Better Perspective

Getting a Better Perspective on Muslim Culture

University Screens Mooz-lum and Holds Q & A with Director

Better PerspectiveThe University Center for the Arts along with the Student Activities Board (SAB) Diversity committee hosted a film screening of Mooz-lum followed by a Q&A with director and filmmaker Qasim “Q” Basir on November 30.

Mooz-lum is a film based on true events of Basir’s life about his upbringing as a devout African-American Muslim growing up in Michigan and his first year in college prior to the 9/11 attacks. Evan Ross seen on the new “90210,” plays the main character Tariq “T” Mahdi.

Basir says he was inspired to make this movie as he thought Muslims “got a raw deal” as they were “wrongfully portrayed by the media in the past decade.”

“[There’s] been a lot of misrepresentations and demonization of a people taking place…Being born and raised Muslim and seeing what Islam was really about which was complete opposite of all the violence and extremism they show consistently in shows and media,” Basir told the audience. “To show a story that represented Muslim people as human beings. I’ve never seen a film that accurately represented me or people like me.”

Megan McGowan, advisor for SAB, said the movie showing came from the National Association of Campus Activities board sending the SAB an advertisement for Mooz-lum.

“We thought it would be a different way to get students involved in diversity programming on campus,” McGowan said. “We hoped it would be more appealing because it was a theatrical and not a documentary and it has well known actors in it, so we were hoping we could grab students’ attention that way.”

Mooz-lum starts with Tariq saying a prayer with his father Hassan Madhi, played by Roger Guenveur Smith, before he leaves for college on his own. Hassan is a soft spoken man that undoubtedly loves his son and seems scared to let him go. As Tariq gets far enough from his house, he throws his taqiyah, a traditional Muslim head piece, out the window.

The film then goes back and forth between Tariq’s childhood as he attends public school and is picked on by a fellow classmate, Cedric (Vladimi Versailles), for not having a television and changing the traditional Muslim greeting As-Salamu Alaykum to “Ham Salami Bacon” which Muslims can’t eat. Tariq is eventually taken out of public school and sent to an all-boys Muslim school against his mother Safiyah’s (Nia Long) wishes.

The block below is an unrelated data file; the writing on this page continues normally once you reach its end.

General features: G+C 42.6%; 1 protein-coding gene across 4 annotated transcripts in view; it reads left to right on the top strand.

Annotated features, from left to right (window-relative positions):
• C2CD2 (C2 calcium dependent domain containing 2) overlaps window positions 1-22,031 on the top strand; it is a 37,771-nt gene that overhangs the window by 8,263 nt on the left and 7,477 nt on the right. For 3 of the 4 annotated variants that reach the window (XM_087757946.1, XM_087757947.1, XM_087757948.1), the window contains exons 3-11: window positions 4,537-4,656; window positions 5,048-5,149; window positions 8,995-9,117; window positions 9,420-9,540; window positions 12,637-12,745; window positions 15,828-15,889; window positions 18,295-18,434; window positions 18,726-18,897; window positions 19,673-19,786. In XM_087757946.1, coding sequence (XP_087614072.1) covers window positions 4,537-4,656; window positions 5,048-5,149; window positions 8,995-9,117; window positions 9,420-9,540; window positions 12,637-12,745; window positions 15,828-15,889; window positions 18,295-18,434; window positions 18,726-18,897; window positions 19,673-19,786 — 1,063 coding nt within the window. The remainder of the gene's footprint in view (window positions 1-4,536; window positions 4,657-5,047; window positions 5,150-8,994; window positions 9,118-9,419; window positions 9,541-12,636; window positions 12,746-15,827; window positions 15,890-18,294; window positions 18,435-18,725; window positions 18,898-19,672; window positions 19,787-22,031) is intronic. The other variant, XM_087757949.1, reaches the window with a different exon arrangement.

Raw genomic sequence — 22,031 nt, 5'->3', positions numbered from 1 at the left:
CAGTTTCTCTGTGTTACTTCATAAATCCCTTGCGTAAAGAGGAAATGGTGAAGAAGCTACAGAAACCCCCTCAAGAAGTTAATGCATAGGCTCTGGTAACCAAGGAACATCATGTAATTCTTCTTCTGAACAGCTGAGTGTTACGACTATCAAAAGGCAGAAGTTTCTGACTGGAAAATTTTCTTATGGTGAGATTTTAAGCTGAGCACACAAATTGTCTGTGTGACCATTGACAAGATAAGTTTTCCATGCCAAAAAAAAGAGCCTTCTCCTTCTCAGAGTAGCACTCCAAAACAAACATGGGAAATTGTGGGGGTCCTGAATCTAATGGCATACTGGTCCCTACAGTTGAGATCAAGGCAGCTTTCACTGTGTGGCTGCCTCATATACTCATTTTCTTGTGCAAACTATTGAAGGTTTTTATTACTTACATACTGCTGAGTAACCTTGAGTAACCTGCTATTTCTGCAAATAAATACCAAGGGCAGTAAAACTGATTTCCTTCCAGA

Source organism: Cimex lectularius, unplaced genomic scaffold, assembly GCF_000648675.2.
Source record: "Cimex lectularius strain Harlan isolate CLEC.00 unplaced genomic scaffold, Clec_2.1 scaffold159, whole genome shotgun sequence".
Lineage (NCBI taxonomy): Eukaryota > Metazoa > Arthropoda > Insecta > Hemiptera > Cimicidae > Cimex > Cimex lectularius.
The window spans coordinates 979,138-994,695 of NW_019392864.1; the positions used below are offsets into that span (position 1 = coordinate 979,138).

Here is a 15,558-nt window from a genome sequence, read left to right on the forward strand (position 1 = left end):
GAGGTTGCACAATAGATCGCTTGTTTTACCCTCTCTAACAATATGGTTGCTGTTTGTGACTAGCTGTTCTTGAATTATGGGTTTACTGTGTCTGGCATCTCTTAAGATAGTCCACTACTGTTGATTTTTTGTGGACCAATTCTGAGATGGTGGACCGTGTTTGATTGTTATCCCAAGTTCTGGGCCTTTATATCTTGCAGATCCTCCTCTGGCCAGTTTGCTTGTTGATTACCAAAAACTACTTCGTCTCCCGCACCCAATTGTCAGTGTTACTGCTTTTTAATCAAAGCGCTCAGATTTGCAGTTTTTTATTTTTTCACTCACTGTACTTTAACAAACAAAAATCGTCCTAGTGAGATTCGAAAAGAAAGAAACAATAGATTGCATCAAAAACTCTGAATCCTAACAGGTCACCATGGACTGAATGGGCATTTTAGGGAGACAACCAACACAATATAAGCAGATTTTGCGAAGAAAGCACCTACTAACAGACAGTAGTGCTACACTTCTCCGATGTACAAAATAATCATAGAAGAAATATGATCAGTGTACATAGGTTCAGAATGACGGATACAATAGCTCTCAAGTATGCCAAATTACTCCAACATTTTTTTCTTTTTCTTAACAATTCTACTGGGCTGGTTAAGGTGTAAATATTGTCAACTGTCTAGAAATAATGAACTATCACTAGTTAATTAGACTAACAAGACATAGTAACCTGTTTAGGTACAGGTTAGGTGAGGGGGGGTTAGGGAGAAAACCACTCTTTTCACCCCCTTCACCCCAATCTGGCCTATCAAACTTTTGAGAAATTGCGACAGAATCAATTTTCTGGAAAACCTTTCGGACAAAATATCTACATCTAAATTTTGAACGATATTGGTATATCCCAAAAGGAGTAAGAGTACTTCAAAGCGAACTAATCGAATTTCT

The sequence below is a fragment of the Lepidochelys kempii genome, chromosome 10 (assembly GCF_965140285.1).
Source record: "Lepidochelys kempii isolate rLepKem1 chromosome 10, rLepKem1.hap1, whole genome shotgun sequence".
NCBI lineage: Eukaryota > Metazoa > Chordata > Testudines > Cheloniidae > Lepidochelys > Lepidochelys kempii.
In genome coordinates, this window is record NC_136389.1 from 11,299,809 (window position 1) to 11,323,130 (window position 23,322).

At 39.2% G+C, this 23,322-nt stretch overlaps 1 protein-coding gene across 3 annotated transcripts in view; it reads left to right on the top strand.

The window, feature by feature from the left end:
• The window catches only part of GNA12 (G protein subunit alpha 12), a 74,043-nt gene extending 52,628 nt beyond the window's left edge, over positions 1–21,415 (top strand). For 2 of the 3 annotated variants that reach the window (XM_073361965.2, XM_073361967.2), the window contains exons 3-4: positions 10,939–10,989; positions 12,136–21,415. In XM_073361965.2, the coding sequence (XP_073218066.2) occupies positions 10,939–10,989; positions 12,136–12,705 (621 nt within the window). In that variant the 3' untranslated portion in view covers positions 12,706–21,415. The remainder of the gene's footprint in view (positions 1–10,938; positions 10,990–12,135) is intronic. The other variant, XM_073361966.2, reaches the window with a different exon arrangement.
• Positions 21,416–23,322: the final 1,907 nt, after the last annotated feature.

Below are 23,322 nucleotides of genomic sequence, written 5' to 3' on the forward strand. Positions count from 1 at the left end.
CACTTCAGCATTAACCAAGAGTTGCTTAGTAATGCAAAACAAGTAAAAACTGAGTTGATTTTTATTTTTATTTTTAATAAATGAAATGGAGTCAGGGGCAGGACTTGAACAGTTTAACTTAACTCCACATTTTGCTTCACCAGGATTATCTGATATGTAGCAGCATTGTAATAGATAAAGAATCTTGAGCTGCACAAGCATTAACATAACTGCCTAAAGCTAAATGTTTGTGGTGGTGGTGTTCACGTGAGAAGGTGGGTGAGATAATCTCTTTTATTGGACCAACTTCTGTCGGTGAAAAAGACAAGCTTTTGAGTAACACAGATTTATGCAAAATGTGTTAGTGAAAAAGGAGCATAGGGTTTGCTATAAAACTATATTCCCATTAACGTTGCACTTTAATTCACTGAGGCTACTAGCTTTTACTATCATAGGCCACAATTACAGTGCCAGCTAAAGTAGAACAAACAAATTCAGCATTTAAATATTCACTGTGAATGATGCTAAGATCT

When Tariq gets to college, it’s obvious he doesn’t want to be seen or known as a Muslim, even if his father requested a Muslim roommate, Hamza (Kunal Sharma), that continually asks Tariq to participate in their club. Tariq tells Hamza that he “isn’t going that route.”

Tariq tries to fit in at college, even with the kid that made his life a living hell when he was younger. “Ham Salami Bacon” Cedric, offers Tariq a beer with the comment, “Ain’t no bacon in it dude.”

The film also stars Dorian Missick as the coolest professor on campus, Professor Jamal, a Muslim, who teaches world religion while butting heads with Dean Francis (Danny Glover). Dean Francis doesn’t care for Professor Jamal’s style of teaching and thinks him being Muslim hinders his performance as a teacher and that parents will look negatively at the college because of him.

The film brings light to the negative connotations Muslims suffered even before the 9/11 attacks, as a young Catholic girl tells a young Tariq “My dad says you’re all dangerous,” or “My dad says confused men wear dresses.”

Mooz-lum also touches on parents influence on their children’s way of thinking and beliefs, the debate over how American citizens should act, and some peoples’ beliefs that all Americans should speak English.

Basir found the script “quite difficult” to write even if it was based on his life because “there are things we block out sometimes.”

“Things that happen to you as a child might alter you. You build up defense systems, your personality might change in certain ways based on those [experiences] and live a life nurturing these wounds that affected you and you don’t even really realize it,” Basir said. “By the time the film was completed and I sat there at the premier, I felt it was the most therapeutic thing I had done.”

University student and Diversity Chair for the SAB, Maria Tsampounieri, found the screening and event “magnificent.”

“It was definitely something that caught my attention and loved every minute of it,” Tsampounieri said. “Being a Greek-American, I can relate to the differences one must face as a student with separate backgrounds.”

McGowan thought the message of the film “seemed really important” and “really relative to University students” as the campus is so close to New York City.

“The movie really focuses on the life of a college student and the experience of being an African-American Muslim student on a college campus,” McGowan said. “SAB thought it was a really important message to get out to all of our students since we are also on a college campus… just how your actions affect your peers. You don’t always know people’s backgrounds and beliefs so you always want to respectful when you talk about subjects and how you carry yourself on campus.”

Basir said Mooz-lum is available for viewing on Netflix’s instant streaming and will be featured on the cable film channel Starz in the coming month.